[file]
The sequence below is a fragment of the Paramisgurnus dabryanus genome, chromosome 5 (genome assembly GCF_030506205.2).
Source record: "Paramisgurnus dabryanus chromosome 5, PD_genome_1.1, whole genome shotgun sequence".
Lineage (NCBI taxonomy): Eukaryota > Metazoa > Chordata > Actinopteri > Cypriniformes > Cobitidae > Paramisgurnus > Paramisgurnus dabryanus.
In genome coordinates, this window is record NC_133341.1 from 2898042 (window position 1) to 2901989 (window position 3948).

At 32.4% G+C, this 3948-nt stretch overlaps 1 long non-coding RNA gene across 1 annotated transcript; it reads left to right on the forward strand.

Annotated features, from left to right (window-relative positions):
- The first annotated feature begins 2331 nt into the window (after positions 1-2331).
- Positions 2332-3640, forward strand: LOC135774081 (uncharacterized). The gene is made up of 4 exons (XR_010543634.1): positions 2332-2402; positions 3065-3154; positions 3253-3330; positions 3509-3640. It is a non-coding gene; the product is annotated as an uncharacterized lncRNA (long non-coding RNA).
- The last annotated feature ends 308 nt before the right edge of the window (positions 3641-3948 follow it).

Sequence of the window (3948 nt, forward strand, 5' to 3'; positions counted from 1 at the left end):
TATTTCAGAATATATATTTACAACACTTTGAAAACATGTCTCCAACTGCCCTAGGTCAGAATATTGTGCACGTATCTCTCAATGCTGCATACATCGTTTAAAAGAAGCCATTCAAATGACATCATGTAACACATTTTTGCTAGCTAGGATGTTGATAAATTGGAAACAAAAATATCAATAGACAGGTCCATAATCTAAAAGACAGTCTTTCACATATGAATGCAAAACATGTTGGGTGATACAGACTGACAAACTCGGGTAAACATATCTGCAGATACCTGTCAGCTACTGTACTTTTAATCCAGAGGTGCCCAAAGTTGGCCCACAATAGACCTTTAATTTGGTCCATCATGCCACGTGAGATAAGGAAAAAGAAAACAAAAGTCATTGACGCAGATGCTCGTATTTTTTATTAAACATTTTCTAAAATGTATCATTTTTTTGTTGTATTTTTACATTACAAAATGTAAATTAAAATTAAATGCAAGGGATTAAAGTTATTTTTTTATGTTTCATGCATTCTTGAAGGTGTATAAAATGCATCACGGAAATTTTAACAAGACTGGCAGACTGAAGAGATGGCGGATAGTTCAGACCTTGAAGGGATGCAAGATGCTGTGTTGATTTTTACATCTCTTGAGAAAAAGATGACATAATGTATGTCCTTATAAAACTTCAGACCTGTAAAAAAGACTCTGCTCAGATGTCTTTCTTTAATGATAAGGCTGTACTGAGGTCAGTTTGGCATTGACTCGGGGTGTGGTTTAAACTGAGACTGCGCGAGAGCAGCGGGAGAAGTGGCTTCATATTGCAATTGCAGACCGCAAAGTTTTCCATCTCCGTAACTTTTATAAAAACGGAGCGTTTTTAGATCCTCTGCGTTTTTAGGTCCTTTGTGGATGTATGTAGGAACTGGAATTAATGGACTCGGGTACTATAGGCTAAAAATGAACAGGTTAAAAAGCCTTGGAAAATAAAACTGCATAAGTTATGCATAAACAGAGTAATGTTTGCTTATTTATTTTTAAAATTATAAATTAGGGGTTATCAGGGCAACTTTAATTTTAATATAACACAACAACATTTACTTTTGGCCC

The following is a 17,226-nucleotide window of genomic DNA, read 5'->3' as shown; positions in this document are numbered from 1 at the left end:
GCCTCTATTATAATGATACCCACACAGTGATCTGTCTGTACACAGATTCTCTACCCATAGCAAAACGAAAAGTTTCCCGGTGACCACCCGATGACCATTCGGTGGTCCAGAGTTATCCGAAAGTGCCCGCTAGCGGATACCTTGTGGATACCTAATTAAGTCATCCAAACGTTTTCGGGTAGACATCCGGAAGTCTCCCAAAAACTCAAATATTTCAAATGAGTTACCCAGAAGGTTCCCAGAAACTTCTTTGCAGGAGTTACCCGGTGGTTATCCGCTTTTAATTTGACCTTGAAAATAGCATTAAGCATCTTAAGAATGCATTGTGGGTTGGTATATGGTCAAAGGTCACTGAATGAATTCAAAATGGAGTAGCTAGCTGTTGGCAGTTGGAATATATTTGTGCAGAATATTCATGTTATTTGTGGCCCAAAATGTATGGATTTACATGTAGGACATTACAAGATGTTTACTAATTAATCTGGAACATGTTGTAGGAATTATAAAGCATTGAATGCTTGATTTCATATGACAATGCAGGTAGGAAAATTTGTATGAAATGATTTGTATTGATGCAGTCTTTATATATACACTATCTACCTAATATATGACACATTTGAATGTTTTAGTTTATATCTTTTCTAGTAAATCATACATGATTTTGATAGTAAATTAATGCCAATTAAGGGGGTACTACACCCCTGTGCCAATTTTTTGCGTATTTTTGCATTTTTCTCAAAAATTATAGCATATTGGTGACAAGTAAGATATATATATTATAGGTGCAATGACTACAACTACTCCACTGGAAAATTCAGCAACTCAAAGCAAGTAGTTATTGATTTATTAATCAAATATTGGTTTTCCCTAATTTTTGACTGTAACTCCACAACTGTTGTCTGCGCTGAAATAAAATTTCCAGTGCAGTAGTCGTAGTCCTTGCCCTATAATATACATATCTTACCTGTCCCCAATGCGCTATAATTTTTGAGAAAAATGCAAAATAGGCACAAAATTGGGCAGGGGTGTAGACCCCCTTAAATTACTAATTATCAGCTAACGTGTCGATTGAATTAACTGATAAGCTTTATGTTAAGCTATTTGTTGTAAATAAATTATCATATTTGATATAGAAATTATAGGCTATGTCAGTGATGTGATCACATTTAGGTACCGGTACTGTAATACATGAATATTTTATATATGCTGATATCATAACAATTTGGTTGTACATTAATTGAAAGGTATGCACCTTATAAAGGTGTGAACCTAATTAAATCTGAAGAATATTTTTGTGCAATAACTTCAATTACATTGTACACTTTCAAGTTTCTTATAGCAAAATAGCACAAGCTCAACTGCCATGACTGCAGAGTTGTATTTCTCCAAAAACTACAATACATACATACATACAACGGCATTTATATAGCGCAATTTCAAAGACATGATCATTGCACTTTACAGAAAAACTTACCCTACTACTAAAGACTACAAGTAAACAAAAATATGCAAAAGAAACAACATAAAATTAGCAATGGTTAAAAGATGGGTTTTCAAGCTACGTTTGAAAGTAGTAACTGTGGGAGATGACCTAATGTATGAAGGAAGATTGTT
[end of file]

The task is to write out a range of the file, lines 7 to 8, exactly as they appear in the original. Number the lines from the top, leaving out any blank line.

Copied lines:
- The first annotated feature begins 2331 nt into the window (after positions 1-2331).
- Positions 2332-3640, forward strand: LOC135774081 (uncharacterized). The gene is made up of 4 exons (XR_010543634.1): positions 2332-2402; positions 3065-3154; positions 3253-3330; positions 3509-3640. It is a non-coding gene; the product is annotated as an uncharacterized lncRNA (long non-coding RNA).